Government's sports priorities need restructuring

Eye On Sports
Stabroek News
July 15, 2001

To suggest that times are difficult for sport in Guyana would be making one of the biggest understatements of the year.

Many disciplines are on the verge of extinction because of the unavailability of money to keep them alive.

Finance to stage competitions, to develop facilities, for training programmes and competition overseas is as hard to find as an oasis in the Sahara desert.

These days you hardly hear of tennis, hockey, basketball, volleyball teams going overseas to represent the nation while others like badminton and chess seem dead and long buried.

This state of affairs is rooted primarily in two key factors.

The country's economy steady depreciation has hurt the ability of many businesses to give through sponsorship, but more significantly, the negative mentality of Guyanese towards sport makes it doubly difficult. The situation need not be this bad as there are a few big businesses out there who can do more, but sport is not considered an undertaking important enough, so few bother to get involved.

Just this week the head administrators of the Guyana Table Tennis Association and the Guyana Lawn Tennis Association were forced to lament the woeful support the two sports receive from the business community and more importantly, Government.

Were it not for the generosity of individuals associated with the GTTA, who are owed seven million dollars, Guyana's participation in overseas competitions would have dried up in similar manner to the tennis which has not had participation in any senior team competition, friendly or otherwise in decades.

In the vast majority of developing countries around the globe, the government is the chief financier for sport undertakings. In the year when Jamaica's Reggae Boyz qualified for the World Cup, we were told the Government allocated US$70M odd to sports.

Unfortunately Guyana seems to be one of the very few exceptions to the rule.

Only a few weeks ago, the Director of Sports in the National Sports Commission, Neil Kumar disclosed that 69 million dollars have been allocated for sports in this year's budget. In any country serious about sport this sum will amount to nothing more than a mere pittance, even if that country's population is only 750,000.

Of the amount, 60 million will be allocated for salaries of employees and activities run by the NSC, with the remainder for maintenance of facilities.

Nothing much was mentioned of money set aside to help sports team's compete overseas, which at this time in our development should be the priority for disbursement of government funding, in light of its increasing unavailability from the private sector.

Taking into consideration government's stated inability to provide basic modern facilities for disciplines such as athletics, football, cycling, swimming and hockey, one would have thought that Government's next best policy would be to try its utmost to give our sportspeople the necessary exposure, which at this time could only be had outside of Guyana, as the lack of resources cannot permit associations to bring the competition here.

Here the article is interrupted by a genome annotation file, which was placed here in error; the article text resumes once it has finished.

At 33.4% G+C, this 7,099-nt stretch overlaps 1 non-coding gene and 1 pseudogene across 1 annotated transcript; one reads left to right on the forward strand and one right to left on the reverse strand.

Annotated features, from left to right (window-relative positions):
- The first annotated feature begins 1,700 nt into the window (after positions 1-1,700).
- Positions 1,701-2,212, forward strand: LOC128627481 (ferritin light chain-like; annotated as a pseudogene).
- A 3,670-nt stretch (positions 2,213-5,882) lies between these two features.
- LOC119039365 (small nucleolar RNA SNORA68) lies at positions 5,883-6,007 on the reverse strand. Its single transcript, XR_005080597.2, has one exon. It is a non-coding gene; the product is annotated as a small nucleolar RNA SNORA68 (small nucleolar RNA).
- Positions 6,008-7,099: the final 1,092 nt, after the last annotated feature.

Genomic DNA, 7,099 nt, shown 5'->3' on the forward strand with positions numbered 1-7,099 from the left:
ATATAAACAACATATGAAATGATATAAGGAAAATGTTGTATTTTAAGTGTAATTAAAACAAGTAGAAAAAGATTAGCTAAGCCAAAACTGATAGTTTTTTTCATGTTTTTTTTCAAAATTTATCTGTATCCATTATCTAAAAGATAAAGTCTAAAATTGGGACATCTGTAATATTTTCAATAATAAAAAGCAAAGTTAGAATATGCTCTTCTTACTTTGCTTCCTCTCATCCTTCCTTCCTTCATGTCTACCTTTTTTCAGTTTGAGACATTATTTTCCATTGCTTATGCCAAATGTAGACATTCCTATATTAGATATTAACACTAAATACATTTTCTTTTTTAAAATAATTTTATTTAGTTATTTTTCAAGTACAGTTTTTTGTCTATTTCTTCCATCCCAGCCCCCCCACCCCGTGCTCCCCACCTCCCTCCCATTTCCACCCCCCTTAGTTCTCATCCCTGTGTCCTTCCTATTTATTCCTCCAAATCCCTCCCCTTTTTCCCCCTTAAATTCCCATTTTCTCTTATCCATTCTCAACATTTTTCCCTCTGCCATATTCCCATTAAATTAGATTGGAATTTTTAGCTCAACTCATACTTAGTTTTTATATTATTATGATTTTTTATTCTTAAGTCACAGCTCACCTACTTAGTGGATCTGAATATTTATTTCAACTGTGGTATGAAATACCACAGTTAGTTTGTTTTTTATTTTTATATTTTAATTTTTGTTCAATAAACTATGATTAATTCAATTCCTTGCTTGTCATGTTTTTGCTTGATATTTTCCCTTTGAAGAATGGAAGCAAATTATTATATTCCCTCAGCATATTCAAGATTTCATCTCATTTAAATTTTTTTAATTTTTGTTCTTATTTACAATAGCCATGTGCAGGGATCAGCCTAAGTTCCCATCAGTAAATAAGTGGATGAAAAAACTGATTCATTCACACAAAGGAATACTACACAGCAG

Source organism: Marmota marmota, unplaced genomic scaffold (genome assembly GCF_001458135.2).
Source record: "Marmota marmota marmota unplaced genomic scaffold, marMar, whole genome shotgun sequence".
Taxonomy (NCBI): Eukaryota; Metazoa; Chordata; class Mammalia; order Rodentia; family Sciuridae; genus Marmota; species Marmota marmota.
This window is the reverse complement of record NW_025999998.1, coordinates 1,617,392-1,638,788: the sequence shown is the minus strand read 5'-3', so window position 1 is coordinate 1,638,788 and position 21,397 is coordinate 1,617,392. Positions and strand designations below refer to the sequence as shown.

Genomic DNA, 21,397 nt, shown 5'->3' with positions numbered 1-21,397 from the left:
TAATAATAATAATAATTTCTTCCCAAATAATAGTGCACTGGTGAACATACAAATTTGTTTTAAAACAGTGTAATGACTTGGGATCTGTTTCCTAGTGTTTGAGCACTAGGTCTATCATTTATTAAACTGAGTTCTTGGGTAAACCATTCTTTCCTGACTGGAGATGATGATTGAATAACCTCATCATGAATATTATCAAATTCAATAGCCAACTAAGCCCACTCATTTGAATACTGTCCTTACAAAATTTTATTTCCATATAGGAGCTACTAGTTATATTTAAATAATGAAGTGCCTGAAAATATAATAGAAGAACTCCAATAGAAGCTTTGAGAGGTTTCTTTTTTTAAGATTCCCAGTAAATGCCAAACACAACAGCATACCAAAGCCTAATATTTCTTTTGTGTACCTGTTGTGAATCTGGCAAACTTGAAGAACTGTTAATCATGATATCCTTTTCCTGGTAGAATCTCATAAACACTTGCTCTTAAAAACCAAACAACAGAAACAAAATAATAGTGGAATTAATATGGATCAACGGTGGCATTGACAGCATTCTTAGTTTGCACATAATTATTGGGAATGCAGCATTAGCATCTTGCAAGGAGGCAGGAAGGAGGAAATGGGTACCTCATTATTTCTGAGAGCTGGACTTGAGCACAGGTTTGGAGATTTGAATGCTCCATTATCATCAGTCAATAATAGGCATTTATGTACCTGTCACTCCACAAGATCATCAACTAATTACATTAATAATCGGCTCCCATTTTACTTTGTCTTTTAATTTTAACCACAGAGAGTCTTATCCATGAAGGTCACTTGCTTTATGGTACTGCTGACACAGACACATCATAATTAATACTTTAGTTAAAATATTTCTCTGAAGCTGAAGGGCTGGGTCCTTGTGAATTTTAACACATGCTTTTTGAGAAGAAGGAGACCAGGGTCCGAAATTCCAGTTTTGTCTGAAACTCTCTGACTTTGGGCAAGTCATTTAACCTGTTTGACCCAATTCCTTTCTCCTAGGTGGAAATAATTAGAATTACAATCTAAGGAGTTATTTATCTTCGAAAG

It is unfortunate that the Commission has still not thought of allocating more funding for teams and individuals for overseas competition because it has every reason to be encouraged, given the wave of outstanding accomplishments of Guyanese sportspersons in recent times.

Guyanese presently are basking in the glory of having our first ever world champion, thanks to Andrew `Sixhead' Lewis' boxing feats while two others are on the threshold of giving this country additional world title belts.

Recently six Guyanese were selected on the West Indies cricket team for its tour of Zimbabwe, our amateur boxing is continuing its dominance at the Caricom Championships, young Nicolette Fernandes is building a big name for herself in squash and is currently one of the best women players in the entire Caribbean, having defeated a French top 10 senior player to win the recent St Lucia Open. We also have a promising 18-year-old athlete in Tai Payne who beat capable seniors in the region to win the Grenada Whitsuntide Games 800 metres gold, while another teenager Elwin Chase created a rugby first for Guyana by winning selection on a senior West Indies team.

Most of these accomplishments were all achieved despite inadequate funding from government. And one does not need a crystal ball to know there are many more sportspersons out there who could just as well with more exposure.

Thus Government would do well to restructure its priorities and give more to associations to better expose their athletes.

It would be an investment well worth the money.